Surprise from the Central Bank: A Model to Understand Currency Revaluation Decisions

37 Pages Posted: 24 Sep 2016

See all articles by Yilun Zhu

Yilun Zhu

Yale University, Department of Economics, Students

Date Written: June 13, 2016

Abstract

Are countries chronically resisting revaluations vulnerable to speculative attacks? I study the timing of a Central Bank's decision to optimally abandon a currency peg in order to avoid accumulating excessive foreign currency reserves on its balance sheet. The central assumption is that foreign reserves are risky and an excessive amount of them hurts a Central Bank. But abandoning the peg causes the currency to appreciate, which in turn results in a negative output shock that increases with the size of the appreciation. I show that after taking both costs into account, a Central Bank would avoid predictable speculative attacks by introducing uncertainty to the market and announcing its unpegging decision as a surprise. This randomized strategy would lead to a prolonged period of increased speculation against the peg. This model shows that Swiss National Bank's surprise move to unpeg its currency in January of 2015 is consistent with a rational and optimizing Central Bank.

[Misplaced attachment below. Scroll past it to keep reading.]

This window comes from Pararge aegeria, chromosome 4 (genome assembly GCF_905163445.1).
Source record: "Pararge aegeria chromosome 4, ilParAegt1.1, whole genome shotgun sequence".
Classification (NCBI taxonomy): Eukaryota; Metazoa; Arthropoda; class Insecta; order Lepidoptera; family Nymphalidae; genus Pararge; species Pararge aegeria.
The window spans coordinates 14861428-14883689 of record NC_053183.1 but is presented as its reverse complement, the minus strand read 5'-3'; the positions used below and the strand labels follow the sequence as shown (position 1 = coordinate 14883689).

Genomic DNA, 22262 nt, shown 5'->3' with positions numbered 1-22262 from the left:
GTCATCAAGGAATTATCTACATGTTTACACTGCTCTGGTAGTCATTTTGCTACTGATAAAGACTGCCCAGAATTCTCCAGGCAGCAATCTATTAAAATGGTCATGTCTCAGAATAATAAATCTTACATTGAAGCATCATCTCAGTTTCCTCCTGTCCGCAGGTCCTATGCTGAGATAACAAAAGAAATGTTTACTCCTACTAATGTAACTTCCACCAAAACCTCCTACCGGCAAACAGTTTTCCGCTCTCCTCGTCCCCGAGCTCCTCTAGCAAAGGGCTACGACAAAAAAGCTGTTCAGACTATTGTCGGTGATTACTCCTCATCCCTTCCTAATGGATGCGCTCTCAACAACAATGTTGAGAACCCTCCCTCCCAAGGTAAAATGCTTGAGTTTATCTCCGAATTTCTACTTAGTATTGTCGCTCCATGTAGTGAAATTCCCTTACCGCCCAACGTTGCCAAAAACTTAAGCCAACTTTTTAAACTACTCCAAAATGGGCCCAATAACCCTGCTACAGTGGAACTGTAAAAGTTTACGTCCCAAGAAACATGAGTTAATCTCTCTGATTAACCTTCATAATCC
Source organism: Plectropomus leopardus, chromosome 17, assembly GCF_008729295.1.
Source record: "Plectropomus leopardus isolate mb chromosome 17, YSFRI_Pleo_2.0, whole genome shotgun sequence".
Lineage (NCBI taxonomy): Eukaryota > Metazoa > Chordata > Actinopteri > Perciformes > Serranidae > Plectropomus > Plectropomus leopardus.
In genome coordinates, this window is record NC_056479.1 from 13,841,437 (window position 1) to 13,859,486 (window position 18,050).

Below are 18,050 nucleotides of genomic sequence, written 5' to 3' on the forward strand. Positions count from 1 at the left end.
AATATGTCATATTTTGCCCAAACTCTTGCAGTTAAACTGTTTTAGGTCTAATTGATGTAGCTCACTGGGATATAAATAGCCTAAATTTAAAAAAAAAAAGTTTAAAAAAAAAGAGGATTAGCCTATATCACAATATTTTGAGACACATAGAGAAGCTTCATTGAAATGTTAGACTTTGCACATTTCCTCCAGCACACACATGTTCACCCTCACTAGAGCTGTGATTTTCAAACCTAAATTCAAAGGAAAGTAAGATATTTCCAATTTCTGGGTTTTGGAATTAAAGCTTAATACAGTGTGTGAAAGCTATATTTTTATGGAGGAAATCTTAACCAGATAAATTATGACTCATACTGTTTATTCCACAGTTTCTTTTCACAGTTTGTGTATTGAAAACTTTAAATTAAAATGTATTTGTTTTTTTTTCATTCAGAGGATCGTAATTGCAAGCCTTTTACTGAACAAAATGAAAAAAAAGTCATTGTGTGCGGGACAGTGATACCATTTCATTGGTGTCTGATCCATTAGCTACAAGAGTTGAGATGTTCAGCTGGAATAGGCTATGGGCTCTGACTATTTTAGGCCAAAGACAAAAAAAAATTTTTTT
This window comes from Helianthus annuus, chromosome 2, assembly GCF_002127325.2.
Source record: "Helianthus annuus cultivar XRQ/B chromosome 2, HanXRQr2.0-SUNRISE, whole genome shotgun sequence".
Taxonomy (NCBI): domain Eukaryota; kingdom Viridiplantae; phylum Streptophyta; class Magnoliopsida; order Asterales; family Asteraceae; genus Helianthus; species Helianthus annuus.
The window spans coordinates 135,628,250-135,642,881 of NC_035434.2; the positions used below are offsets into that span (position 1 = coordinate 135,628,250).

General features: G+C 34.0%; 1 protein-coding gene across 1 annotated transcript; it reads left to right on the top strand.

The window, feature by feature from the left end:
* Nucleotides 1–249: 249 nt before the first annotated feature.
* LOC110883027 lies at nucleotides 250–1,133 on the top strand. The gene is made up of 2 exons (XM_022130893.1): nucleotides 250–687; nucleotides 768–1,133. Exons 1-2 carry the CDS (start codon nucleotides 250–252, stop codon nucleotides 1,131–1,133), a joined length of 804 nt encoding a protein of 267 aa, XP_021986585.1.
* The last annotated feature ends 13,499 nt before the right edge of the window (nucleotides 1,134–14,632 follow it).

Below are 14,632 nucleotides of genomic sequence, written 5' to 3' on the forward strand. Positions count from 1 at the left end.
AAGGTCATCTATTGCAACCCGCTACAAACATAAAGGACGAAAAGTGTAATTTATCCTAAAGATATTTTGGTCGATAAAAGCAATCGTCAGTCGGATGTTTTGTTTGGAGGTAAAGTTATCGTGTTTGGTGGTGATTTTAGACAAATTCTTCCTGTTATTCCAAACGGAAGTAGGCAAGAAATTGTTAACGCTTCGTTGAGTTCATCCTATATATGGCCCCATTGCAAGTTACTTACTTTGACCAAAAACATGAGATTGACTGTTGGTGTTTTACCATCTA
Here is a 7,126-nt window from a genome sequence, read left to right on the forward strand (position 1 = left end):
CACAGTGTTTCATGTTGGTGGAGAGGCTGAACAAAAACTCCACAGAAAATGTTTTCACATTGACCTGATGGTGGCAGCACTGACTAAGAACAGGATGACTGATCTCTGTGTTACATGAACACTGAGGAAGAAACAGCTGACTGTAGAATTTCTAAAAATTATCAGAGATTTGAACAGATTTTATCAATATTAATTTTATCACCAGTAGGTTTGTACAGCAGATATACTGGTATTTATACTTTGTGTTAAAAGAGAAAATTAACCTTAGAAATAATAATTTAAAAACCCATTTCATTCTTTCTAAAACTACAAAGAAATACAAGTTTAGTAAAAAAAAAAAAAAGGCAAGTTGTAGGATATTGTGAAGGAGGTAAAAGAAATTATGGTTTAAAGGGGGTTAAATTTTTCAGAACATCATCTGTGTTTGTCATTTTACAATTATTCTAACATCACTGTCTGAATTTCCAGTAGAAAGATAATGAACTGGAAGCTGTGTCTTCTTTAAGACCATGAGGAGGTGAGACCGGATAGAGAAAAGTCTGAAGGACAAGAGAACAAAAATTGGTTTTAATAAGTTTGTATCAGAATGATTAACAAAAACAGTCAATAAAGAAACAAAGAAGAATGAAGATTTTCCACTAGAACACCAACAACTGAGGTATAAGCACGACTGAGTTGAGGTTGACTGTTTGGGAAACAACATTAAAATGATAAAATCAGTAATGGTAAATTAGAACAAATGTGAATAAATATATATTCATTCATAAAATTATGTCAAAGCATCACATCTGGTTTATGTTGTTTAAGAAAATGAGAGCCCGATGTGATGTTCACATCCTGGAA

Keywords: Speculative Attack, Revaluation, Forward-Looking Central Bank

JEL Classification: F31, E58

Suggested Citation

Zhu, Yilun, Surprise from the Central Bank: A Model to Understand Currency Revaluation Decisions (June 13, 2016). Available at SSRN: https://ssrn.com/abstract=2795195 or http://dx.doi.org/10.2139/ssrn.2795195

Yilun Zhu (Contact Author)

Yale University, Department of Economics, Students ( email )

28 Hillhouse Ave
New Haven, CT 06520-8268
United States

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